Carl Vergari: The Last Great Westchester DA
Carl Vergari was a remarkable man, a devoted husband and father, and a tireless public servant. I had the privilege of being touched by him at two points in my life, as a young Westchester County Probation Officer in the late sixties, and again, for the past four years, since authoring The Jeanine Machine. Carl was a ‘no nonsense’ kind of executive, who expected excellence from his attorneys and investigators, and led by example. Unlike the DA who would follow him, and who never saw a camera she didn’t love, Carl was so involved in his work, he never stood still long enough to catch a picture of him.
Born in Yonkers in 1921, the Japanese bombed Pearl Harbor on his 20th birthday. A year later, upon graduating from Fordham University, he joined the Marines, and was sent off to face the enemy in the Pacific Theater of Operations. Compiling a brilliant record in service, he emerged from the war with the rank of Captain. He entered St. John’s Law School, going to work in the Manhattan DA’s Office in 1948, under the legendary
Frank Hogan. In ten years there Carl rose to become the head of the Rackets Bureau.
Carl’s innovativeness and work ethic landed him an appointment as assistant counsel to the State Investigation Commission, a newly formed state agency which would go on to tackle serious issues of public integrity throughout the state, including the City of Yonkers, for many years. By 1961 he had become Chief Counsel. I was already a County Probation Officer when in 1968 Carl Vergari was appointed by Governor Rockefeller to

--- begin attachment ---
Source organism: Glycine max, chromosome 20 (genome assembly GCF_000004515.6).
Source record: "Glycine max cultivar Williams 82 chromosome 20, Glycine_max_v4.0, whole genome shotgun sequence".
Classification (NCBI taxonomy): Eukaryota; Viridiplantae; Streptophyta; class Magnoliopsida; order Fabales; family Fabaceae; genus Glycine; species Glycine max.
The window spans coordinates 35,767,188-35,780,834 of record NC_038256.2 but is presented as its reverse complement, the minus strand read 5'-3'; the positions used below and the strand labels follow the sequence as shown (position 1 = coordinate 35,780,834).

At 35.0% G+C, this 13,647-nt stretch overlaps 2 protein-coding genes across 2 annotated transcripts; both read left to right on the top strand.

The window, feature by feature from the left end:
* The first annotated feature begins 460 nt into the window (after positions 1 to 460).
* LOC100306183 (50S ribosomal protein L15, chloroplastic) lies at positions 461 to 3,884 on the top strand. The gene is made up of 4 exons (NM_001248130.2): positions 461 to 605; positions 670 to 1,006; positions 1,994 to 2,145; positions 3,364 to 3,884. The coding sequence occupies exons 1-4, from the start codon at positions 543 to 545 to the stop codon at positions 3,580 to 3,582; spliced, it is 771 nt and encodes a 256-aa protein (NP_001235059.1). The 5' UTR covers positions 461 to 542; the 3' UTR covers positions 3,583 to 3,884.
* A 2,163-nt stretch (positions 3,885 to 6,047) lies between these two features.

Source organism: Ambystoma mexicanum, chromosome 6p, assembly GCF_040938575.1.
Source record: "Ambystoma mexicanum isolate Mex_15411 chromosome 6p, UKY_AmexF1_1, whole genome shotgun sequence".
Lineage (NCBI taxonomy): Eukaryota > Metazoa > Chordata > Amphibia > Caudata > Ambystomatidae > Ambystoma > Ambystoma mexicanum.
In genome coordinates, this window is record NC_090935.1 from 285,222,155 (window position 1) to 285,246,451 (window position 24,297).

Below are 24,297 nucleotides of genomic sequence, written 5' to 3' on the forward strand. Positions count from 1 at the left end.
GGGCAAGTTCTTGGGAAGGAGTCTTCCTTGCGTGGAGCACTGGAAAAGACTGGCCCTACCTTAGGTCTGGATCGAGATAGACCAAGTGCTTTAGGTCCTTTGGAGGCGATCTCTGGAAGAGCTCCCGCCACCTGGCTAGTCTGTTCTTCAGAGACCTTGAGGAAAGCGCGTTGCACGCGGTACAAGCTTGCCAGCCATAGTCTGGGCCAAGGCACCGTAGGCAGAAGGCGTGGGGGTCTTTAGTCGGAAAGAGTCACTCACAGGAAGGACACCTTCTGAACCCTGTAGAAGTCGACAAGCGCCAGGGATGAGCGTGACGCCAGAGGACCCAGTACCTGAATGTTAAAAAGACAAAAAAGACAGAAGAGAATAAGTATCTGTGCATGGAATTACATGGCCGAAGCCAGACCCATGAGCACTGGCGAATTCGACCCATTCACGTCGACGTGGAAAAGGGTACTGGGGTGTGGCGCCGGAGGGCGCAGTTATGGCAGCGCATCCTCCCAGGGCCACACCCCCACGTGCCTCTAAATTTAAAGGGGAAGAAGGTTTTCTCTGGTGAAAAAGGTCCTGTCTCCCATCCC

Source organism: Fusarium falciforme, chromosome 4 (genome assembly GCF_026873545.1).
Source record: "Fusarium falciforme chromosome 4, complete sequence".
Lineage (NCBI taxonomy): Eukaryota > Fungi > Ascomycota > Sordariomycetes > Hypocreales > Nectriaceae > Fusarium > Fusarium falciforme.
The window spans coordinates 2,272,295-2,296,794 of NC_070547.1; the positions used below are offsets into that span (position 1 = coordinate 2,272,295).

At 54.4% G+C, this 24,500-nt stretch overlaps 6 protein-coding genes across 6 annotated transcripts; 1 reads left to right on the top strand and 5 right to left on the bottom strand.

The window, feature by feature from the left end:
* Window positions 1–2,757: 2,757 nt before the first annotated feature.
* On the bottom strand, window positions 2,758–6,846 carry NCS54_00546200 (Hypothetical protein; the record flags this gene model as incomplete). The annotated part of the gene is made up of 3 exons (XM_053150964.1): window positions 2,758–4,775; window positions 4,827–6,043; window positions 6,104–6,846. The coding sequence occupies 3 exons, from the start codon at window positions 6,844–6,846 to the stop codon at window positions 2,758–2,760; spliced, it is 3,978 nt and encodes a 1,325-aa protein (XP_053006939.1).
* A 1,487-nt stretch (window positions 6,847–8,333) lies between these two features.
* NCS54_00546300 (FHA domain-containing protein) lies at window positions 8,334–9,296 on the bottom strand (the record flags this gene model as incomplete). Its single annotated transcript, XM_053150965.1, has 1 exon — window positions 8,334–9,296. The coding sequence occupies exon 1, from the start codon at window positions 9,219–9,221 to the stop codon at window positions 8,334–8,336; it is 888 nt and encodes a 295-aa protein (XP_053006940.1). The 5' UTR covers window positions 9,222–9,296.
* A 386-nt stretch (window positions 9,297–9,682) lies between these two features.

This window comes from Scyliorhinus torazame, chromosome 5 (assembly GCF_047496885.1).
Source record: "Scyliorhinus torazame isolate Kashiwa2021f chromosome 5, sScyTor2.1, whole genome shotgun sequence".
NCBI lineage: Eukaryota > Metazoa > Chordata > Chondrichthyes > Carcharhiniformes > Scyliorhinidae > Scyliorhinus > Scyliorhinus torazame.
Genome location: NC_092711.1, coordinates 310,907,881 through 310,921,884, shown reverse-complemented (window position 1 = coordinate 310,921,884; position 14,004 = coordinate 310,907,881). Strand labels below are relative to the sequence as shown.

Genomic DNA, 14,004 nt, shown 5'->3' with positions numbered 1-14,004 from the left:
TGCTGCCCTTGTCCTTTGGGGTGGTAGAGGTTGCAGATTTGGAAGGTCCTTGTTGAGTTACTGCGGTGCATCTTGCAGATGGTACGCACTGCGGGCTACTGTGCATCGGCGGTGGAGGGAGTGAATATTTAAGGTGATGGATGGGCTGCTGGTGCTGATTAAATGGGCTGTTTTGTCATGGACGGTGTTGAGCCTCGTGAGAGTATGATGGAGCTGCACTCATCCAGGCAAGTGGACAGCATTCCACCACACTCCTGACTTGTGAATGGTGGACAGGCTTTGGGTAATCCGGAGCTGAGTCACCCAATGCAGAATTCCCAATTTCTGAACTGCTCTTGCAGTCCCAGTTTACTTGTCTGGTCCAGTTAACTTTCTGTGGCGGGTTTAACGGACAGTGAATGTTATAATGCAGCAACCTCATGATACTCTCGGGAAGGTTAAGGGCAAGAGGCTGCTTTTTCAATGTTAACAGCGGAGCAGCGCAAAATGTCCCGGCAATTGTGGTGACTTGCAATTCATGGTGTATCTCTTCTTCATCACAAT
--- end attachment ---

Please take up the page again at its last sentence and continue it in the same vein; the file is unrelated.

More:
succeed DA Leonard Rubenfeld, who had decided to run for County Court Judge.
Carl wasted no time reorganizing an office that had, as I seem to recall, some twentytwo assistant district attorneys. I shortly became aware of operational changes, a tightening of procedures, in my trips to the DA’s Office at the Old Courthouse, in White Plains, in search of case information needed for pre-sentence investigations for the County Court, and the Criminal Part of the State Supreme Court. He would go on to be elected six times, serving a total of nearly 26 years as the chief law enforcement officer of Westchester. In
the more than two and a half decades that he presided over the office hundreds of fine attorneys would emerge under his leadership to go on to assume their places in government, corporate, and private law practice, proud to have worked under Carl Vergari.
Carl was steady at the helm. He was respected by both, police, and public officials alike. He brought new and effective ideas and programs to a rapidly growing office. He understood the importance of solid criminal investigation, and put together an elite unit within his Investigations Bureau that was the envy of departments everywhere. State and federal law enforcement were constantly enlisting the assistance of his crack investigators.
District Attorney Carl Vergari left a huge footprint, a statement about excellence and integrity not seen since his retirement. He was very generous, and also very loyal to his party. His loyalty often kept him from speaking out publicly about the transgressions and misconduct of his successor. He was, however, delighted with the publication of The Jeanine Machine, expressing his appreciation that someone had finally spoken out, and
set the record straight. For four years he stood by tolerating his successor’s repeated false claims, taking credit for the innovative programs and units he had established, and attempting to discredit his performance.
Finally, on Feb. 28, 1997 no longer able to stand by as she self-aggrandized, Carl sent the following open letter to Jeanine Pirro, which was published in the Gannett Newspapers: